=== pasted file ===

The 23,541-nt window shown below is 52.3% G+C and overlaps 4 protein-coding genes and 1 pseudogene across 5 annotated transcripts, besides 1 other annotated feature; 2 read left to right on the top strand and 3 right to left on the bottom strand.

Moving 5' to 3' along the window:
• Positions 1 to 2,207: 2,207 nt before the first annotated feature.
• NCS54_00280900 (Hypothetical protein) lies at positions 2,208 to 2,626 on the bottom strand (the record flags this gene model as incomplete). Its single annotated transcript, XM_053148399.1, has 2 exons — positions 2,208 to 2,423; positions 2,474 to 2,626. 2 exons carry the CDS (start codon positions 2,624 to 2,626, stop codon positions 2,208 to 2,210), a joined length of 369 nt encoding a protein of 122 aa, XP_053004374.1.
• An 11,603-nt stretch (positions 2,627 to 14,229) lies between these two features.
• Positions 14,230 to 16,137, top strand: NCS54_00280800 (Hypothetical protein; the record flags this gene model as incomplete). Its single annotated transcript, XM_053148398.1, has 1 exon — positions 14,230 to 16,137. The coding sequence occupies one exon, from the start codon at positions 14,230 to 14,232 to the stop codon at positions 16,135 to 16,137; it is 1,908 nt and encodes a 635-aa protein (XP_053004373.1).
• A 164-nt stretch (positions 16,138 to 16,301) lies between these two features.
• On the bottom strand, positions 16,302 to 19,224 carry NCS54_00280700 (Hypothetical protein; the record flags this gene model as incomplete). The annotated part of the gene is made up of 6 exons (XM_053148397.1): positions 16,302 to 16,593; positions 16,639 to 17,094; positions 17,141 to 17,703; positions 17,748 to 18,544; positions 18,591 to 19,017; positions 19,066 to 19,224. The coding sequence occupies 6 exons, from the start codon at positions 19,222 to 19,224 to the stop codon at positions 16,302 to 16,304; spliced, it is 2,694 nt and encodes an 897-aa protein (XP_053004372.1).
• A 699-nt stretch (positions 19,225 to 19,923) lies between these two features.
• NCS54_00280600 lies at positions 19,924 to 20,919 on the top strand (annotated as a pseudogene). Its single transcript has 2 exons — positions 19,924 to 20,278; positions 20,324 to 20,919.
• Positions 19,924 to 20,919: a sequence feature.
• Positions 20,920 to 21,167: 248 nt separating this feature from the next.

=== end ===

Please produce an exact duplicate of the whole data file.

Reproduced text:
The 23,541-nt window shown below is 52.3% G+C and overlaps 4 protein-coding genes and 1 pseudogene across 5 annotated transcripts, besides 1 other annotated feature; 2 read left to right on the top strand and 3 right to left on the bottom strand.

Moving 5' to 3' along the window:
• Positions 1 to 2,207: 2,207 nt before the first annotated feature.
• NCS54_00280900 (Hypothetical protein) lies at positions 2,208 to 2,626 on the bottom strand (the record flags this gene model as incomplete). Its single annotated transcript, XM_053148399.1, has 2 exons — positions 2,208 to 2,423; positions 2,474 to 2,626. 2 exons carry the CDS (start codon positions 2,624 to 2,626, stop codon positions 2,208 to 2,210), a joined length of 369 nt encoding a protein of 122 aa, XP_053004374.1.
• An 11,603-nt stretch (positions 2,627 to 14,229) lies between these two features.
• Positions 14,230 to 16,137, top strand: NCS54_00280800 (Hypothetical protein; the record flags this gene model as incomplete). Its single annotated transcript, XM_053148398.1, has 1 exon — positions 14,230 to 16,137. The coding sequence occupies one exon, from the start codon at positions 14,230 to 14,232 to the stop codon at positions 16,135 to 16,137; it is 1,908 nt and encodes a 635-aa protein (XP_053004373.1).
• A 164-nt stretch (positions 16,138 to 16,301) lies between these two features.
• On the bottom strand, positions 16,302 to 19,224 carry NCS54_00280700 (Hypothetical protein; the record flags this gene model as incomplete). The annotated part of the gene is made up of 6 exons (XM_053148397.1): positions 16,302 to 16,593; positions 16,639 to 17,094; positions 17,141 to 17,703; positions 17,748 to 18,544; positions 18,591 to 19,017; positions 19,066 to 19,224. The coding sequence occupies 6 exons, from the start codon at positions 19,222 to 19,224 to the stop codon at positions 16,302 to 16,304; spliced, it is 2,694 nt and encodes an 897-aa protein (XP_053004372.1).
• A 699-nt stretch (positions 19,225 to 19,923) lies between these two features.
• NCS54_00280600 lies at positions 19,924 to 20,919 on the top strand (annotated as a pseudogene). Its single transcript has 2 exons — positions 19,924 to 20,278; positions 20,324 to 20,919.
• Positions 19,924 to 20,919: a sequence feature.
• Positions 20,920 to 21,167: 248 nt separating this feature from the next.